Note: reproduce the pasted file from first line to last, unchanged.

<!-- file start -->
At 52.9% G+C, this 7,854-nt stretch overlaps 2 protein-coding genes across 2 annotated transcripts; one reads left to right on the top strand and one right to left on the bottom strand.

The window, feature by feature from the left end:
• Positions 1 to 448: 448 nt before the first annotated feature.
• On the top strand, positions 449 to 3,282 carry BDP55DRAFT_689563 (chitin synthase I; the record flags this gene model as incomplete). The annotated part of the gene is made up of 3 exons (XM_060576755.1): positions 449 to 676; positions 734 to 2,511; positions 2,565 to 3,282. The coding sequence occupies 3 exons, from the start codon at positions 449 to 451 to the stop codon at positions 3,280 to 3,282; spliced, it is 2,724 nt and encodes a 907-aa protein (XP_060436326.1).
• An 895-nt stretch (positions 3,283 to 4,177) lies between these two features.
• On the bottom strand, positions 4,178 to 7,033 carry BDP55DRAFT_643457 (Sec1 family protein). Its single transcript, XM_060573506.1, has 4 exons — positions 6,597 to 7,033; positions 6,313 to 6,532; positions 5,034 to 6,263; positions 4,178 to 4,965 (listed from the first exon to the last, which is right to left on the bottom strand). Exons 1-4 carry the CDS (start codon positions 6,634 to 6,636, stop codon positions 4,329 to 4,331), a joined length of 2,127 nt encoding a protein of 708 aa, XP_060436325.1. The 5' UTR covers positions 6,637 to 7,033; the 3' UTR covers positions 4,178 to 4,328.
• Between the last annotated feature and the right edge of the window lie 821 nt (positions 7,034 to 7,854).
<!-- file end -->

At 52.9% G+C, this 7,854-nt stretch overlaps 2 protein-coding genes across 2 annotated transcripts; one reads left to right on the top strand and one right to left on the bottom strand.

The window, feature by feature from the left end:
• Positions 1 to 448: 448 nt before the first annotated feature.
• On the top strand, positions 449 to 3,282 carry BDP55DRAFT_689563 (chitin synthase I; the record flags this gene model as incomplete). The annotated part of the gene is made up of 3 exons (XM_060576755.1): positions 449 to 676; positions 734 to 2,511; positions 2,565 to 3,282. The coding sequence occupies 3 exons, from the start codon at positions 449 to 451 to the stop codon at positions 3,280 to 3,282; spliced, it is 2,724 nt and encodes a 907-aa protein (XP_060436326.1).
• An 895-nt stretch (positions 3,283 to 4,177) lies between these two features.
• On the bottom strand, positions 4,178 to 7,033 carry BDP55DRAFT_643457 (Sec1 family protein). Its single transcript, XM_060573506.1, has 4 exons — positions 6,597 to 7,033; positions 6,313 to 6,532; positions 5,034 to 6,263; positions 4,178 to 4,965 (listed from the first exon to the last, which is right to left on the bottom strand). Exons 1-4 carry the CDS (start codon positions 6,634 to 6,636, stop codon positions 4,329 to 4,331), a joined length of 2,127 nt encoding a protein of 708 aa, XP_060436325.1. The 5' UTR covers positions 6,637 to 7,033; the 3' UTR covers positions 4,178 to 4,328.
• Between the last annotated feature and the right edge of the window lie 821 nt (positions 7,034 to 7,854).